OLB Tully Banta-Cain is happy to be back in New England, after a couple years with the San Francisco 49ers. During his first stint in New England, the former seventh-round selection was a role player who only usually saw 15-20 snaps a game.
That's changed. "ESPNBoston.com's Mike Reiss noted Banta-Cain was one of only three Patriots to play every defensive snap Sunday," ESPN's TIm Graham wrote this week. "Banta-Cain was credited with nine tackles, one for a loss, and a game-high three quarterback hits. His three sacks this year rank second on the team, and his seven quarterback hits are tops."
Now, getting pressure on the quarterback is not something New England has excelled at this year. As a team they rank 26th in the NFL in sacks with 13. Banta-Cain (three sacks) and Mike Wright (four sacks) have been the only consistent pass-rushing threats. So a big question this week is: Can New England find a way to get pressure on Peyton Manning without blitzing or will the lack of a pass rush will catch up to them?
In the past, Patriots Head Coach Bill Belichick had some success confusing Manning by disguising blitz packages and bringing extra linebackers or by employing delay blitzes. Back then, Belichick had the personnel to pull that off. Does he still? I'm not sure.
In recent weeks, San Francisco and Houston have had success keeping the Colts offense in front of them by dropping backers into coverage instead of blitzing Manning.
Given that, out of their base 3-4, I expect New England will bring pressure with Tully Banta-Cain, but also think they will drop back into zone coverage and hope to generate pressure without having to bring extra blitzers.
The Patriots will move Banta-Cain around a bit, so both OTs Ryan Diem and Charlie Johnson will see plenty of him. However, I want to focus on his matchup with Charlie Johnson.
To the relief of all in the Colts organization, Charlie Johnson has been extremely solid this season. A lot of people questioned if Johnson was a true full-time NFL left tackle after he outperformed Tony Ugoh for the spot this past offseason. Johnson was an all-conference tight end at Oklahoma State before moving inside to tackle as a senior. So technically, this is just his second season as a starting left tackle at any level.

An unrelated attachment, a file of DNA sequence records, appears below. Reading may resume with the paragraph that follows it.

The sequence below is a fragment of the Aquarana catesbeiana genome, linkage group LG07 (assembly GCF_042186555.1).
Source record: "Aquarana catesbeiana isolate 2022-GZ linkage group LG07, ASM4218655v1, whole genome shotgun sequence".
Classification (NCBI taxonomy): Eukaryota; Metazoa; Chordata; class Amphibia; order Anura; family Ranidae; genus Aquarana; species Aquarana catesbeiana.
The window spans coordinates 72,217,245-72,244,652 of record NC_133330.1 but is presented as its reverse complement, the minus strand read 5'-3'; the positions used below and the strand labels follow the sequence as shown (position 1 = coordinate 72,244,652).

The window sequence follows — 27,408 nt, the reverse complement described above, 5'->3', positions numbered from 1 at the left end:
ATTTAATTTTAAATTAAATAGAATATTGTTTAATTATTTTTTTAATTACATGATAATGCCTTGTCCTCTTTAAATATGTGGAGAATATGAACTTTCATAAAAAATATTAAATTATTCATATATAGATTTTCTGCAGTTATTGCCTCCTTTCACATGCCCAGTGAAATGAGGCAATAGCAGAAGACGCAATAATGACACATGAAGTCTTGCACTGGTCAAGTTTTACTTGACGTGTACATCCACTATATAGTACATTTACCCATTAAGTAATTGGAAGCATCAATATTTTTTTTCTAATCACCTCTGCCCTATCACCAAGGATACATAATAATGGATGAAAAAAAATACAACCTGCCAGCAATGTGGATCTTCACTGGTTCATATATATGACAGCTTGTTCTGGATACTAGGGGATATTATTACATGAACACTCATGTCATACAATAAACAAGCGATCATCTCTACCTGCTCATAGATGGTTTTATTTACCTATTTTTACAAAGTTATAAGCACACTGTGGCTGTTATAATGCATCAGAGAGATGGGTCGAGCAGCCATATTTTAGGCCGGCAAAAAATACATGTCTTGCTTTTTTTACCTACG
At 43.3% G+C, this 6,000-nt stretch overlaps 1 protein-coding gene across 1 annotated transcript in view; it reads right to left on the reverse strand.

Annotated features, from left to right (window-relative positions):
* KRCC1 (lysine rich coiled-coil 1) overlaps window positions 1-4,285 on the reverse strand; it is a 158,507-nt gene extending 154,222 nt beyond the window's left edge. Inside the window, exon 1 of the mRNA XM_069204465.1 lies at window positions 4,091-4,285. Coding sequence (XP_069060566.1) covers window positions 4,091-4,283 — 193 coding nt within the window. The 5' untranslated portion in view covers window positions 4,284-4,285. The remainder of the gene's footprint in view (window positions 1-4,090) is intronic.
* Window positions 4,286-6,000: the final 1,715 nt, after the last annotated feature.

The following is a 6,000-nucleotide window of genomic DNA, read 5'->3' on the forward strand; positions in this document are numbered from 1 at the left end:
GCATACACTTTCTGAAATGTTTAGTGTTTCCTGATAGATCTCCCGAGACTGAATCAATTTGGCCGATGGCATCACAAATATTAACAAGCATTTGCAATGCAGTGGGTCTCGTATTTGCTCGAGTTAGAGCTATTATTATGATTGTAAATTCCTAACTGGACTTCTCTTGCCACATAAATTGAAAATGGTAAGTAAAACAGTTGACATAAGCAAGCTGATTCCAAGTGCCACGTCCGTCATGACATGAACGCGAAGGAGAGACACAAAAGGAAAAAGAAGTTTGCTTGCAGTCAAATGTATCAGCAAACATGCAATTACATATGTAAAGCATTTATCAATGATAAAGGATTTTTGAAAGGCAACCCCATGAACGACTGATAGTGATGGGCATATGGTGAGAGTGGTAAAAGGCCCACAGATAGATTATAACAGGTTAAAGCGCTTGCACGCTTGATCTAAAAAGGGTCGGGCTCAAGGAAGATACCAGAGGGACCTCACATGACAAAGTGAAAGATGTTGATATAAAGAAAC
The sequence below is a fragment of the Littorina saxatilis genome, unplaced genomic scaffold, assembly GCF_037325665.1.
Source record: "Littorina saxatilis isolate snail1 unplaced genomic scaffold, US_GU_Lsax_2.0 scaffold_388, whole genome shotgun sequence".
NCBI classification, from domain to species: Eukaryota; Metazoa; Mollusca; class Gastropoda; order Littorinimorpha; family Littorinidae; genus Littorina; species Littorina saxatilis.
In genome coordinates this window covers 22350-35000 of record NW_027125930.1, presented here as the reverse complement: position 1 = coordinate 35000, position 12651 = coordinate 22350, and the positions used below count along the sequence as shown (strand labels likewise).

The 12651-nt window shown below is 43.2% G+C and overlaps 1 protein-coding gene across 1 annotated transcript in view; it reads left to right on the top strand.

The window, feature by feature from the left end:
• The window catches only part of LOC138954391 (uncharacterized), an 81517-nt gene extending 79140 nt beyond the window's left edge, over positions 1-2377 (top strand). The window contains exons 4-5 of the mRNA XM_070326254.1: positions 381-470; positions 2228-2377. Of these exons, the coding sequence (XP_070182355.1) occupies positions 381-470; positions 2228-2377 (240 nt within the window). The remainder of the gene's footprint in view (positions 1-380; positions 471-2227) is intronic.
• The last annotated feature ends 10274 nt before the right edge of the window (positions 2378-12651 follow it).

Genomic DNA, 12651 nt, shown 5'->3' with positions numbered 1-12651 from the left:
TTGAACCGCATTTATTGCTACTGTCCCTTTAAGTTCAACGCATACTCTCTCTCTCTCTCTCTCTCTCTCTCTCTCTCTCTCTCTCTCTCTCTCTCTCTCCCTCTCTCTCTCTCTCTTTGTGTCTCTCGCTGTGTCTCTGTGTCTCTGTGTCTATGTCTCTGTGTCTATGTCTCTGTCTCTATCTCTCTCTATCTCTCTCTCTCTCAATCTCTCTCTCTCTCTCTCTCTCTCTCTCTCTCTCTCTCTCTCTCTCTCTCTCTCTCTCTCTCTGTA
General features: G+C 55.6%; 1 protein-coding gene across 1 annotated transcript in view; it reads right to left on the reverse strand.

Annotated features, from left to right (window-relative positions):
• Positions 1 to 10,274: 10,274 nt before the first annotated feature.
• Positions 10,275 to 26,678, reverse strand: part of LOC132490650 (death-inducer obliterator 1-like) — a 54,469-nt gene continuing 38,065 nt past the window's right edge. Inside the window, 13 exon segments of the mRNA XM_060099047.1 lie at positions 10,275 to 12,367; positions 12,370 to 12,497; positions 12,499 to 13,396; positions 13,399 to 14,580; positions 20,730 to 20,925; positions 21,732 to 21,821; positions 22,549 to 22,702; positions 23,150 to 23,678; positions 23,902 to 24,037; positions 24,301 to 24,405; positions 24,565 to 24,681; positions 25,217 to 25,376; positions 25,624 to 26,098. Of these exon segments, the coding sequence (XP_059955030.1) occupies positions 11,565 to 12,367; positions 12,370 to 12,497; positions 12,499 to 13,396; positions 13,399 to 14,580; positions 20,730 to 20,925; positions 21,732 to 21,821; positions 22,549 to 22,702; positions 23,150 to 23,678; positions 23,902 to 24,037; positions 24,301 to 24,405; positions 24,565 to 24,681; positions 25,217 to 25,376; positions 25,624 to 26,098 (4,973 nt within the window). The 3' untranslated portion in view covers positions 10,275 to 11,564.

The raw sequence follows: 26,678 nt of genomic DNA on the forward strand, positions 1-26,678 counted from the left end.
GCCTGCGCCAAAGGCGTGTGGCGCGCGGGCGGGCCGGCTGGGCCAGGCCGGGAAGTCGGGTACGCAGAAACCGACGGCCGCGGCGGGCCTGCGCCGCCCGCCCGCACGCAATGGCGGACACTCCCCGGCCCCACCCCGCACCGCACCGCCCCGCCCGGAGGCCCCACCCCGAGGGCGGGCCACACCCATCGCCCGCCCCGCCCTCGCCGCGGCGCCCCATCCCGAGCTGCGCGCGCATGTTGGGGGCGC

That makes his performance so far this season even more impressive. So how does Johnson do it? I went back and read Ed Thompson's breakdown of Johnson for this site back into September of 2006 and realized not much has changed.
Ed wrote at the time:
"Rather than simply trying to outmuscle his opponent — although he did register 45 knockdowns that season — Johnson consistently put himself in position to keep edge rushers from blindsiding his quarterback, showing good intelligence and technique at his position ...
I hope Charlie Johnson has that list of 62 offensive tackles NFLDraftScout.com ranked ahead of him somewhere and that pulls it out every now and again for motivation or a good laugh. Because the simple fact is that Charlie Johnson has developed into a very solid NFL offensive tackle, and a good portion of those on that list have not.
Johnson has shown the step out and arm-reach skills to constantly keep his squatty body between the defender and his quarterback. That will be important against a player with good initial quickness off the ball like Banta-Cain. Johnson has a natural low base, so it's tough to move him with a straight ahead bull move or by just using power.
RG Kyle Devan vs. LE Ty Warren (run situations):
Kyle Devan had been rotating with Mike Pollak at right guard ever since Week 3. Last week, after weeks of inconsistent play for Mike Pollak, Devan took over the job full-time. Given that the former Arena2 player will be making just his second professional start, I look for Patriots Head Coach Bill Belichick to target Devan with the hope of creating a personnel mismatch.